In the sports world, there are those who fit the mold and those who break the mold. ESPN sportscaster Stuart Scott, who died Sunday at the age of 49 after a long bout with cancer, was one of the latter.
Within hours of his death, ESPN shared a pre-recorded heartfelt 14-minute tribute to the late broadcaster.
In the video, fellow colleagues touched on what Scott brought to ESPN for more than two decades: an insatiable charm, charisma and amped up personality that shattered cultural barriers.
"Call Konerko butter cause he is on a roll! ... Boo-yah!" said Stuart Scott.
Among those paying respects, CNN and ESPN writer LZ Granderson called him a "game changer" in his industry.
"Howard Cosell brought personality to the field. Lesley Visser, Bryant Gumbel and others smashed glass ceilings. Keith Olbermann and Dan Patrick brought jovial irreverence. But it was Scott who looked at the profession and doused it with hot sauce."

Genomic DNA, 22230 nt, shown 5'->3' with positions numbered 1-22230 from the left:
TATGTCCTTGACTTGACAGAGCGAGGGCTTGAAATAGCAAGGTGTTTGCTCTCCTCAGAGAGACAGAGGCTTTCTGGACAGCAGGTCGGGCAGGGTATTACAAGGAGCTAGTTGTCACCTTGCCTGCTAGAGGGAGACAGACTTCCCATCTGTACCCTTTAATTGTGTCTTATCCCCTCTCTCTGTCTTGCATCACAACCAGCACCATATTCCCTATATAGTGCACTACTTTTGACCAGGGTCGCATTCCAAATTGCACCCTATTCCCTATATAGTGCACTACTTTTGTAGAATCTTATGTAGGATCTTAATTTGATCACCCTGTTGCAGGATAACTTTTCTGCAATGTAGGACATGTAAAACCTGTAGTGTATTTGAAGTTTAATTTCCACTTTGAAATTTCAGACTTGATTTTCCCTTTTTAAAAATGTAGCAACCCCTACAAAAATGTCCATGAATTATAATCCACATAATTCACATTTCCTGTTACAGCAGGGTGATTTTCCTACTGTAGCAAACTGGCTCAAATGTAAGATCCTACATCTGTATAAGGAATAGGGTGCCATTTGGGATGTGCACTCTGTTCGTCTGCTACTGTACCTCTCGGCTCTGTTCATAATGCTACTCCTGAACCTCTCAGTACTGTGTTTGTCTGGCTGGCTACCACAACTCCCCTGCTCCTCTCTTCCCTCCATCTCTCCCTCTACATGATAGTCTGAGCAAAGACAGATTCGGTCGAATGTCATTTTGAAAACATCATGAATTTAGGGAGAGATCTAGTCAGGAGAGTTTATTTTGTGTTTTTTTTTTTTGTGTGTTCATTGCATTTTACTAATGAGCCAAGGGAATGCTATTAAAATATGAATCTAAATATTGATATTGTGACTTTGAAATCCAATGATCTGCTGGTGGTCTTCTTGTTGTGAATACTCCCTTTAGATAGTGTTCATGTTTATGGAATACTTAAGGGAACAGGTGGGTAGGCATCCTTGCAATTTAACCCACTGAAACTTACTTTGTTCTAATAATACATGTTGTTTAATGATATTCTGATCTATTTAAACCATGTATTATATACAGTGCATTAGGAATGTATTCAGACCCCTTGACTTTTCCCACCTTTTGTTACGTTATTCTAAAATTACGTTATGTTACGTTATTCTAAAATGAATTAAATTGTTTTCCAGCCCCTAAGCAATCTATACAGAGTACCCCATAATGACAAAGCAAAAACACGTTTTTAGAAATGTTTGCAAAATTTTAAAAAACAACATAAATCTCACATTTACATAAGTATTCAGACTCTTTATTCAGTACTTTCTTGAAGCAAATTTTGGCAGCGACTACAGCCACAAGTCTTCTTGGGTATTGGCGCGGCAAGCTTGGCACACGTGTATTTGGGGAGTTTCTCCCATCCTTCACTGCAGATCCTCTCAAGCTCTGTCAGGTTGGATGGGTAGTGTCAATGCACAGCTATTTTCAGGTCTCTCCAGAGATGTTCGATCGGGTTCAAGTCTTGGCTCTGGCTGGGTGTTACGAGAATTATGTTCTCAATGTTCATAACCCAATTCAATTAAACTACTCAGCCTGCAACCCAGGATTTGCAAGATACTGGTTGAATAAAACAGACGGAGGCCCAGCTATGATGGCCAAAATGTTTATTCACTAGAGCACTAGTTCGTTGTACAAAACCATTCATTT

As a Mashable writer simply puts it, "He made what he did cool, something to aspire to. He turned the notion of the stodgy sportscaster on its head."
Scott joined ESPN in 1993 for the debut of ESPN2. And it wasn't long before his fresh delivery landed him a spot at the SportsCenter nightly anchor desk and regularly hosting NBA and NFL games on the network.
That's not to say it wasn't a difficult road for Scott. Early on, he reportedly received hate mail for his embrace of hip-hop culture. But he didn't let it get to him. He even later appeared in music videos for LL Cool J and Luke.
As TIME points out, Scott wasn't ESPN's first black sportscaster, but he was first to mix in hip-hop culture in his broadcasts, which would ultimately inspire those who followed in his footsteps.
Scott told XXL Magazine last year, "You've got to be true to who you are and what you do. I'm more of a hip-hop feel person. Music is how you feel. The younger the mind, that's how I want to be."
In 2007, Scott was diagnosed with a rare cancer, something he spoke candidly about when he was awarded the 2014 Jimmy V Perseverance Award.
He said at the ceremony, "I'm not losing. ... When you die, that does not mean that you lose to cancer. You beat cancer by how you live, why you live, and the manner in which you live. So live."
This video includes images from Getty Images.